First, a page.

Third-person shooter mechanics don’t normally make their way into an RPG, but The Last Story had them and used them to great effect. The game was action-packed and fast-paced, sending players scrambling for cover, slugging it out with hordes of enemies, and firing off volleys of projectiles to take down foes and parts of the environment alike. The pacing extended into the storytelling, too; rather than prattle incessantly as some RPGs tend to do, The Last Story said what it had to without extraneous exposition. With a structured, almost mission-like quality to gameplay, the narrative unfolded quickly and left the player anxious to find out what happens next. The Last Story was lean and meaty, which was no small feat in a genre glutted with heavyset meanderers. It doesn’t get the recognition of heavy-hitters like Xenoblade Chronicles, but it was every bit as ambitious and a great step forward for RPGs as a whole.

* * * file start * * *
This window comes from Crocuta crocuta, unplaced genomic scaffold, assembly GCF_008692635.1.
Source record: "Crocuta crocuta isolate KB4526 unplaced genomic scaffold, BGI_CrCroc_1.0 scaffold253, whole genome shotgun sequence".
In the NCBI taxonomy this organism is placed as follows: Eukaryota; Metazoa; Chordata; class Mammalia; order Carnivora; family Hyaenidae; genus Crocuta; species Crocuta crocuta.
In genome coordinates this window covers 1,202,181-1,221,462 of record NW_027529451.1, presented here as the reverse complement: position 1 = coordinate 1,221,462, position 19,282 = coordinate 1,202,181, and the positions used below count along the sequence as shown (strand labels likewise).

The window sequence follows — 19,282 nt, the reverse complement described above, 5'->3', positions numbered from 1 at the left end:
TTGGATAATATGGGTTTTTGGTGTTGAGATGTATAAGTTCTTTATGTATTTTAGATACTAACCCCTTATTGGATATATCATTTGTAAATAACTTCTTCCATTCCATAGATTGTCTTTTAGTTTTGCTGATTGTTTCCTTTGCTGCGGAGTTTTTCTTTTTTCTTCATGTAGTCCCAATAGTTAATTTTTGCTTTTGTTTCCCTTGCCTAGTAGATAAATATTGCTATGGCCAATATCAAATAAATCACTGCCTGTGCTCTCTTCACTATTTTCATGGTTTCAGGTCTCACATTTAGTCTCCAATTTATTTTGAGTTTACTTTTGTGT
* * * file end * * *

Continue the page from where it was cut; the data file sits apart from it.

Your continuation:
Any quirky RPGs that you loved playing? Name names in the comments!

3 Responses to “RPG Renegades”

  • 702 points
    Matthew Tidman says...

    I think Earthbound definitely deserves a spot in this list. It was so random and off-the-wall, but held on to lots of RPG elements. One of the strangest things to me when first playing was that you didn’t die in a battle from mortal damage until the rolling counter stopped. It’s weird and cool and definitely non-traditional.

  • 3 points
    jeffnuekum says...

    I know it’s not a nintendo rpg but Valkyrie Profile should be on here. The battle system was awesome.I also liked how you prepared your characters to be sent to fight for Odin.

  • 849 points
    ejamer says...

    Oh another one? Yep… looks like it.
    Just one more great Nintendojo article, like so many others lately. You guys are on a roll.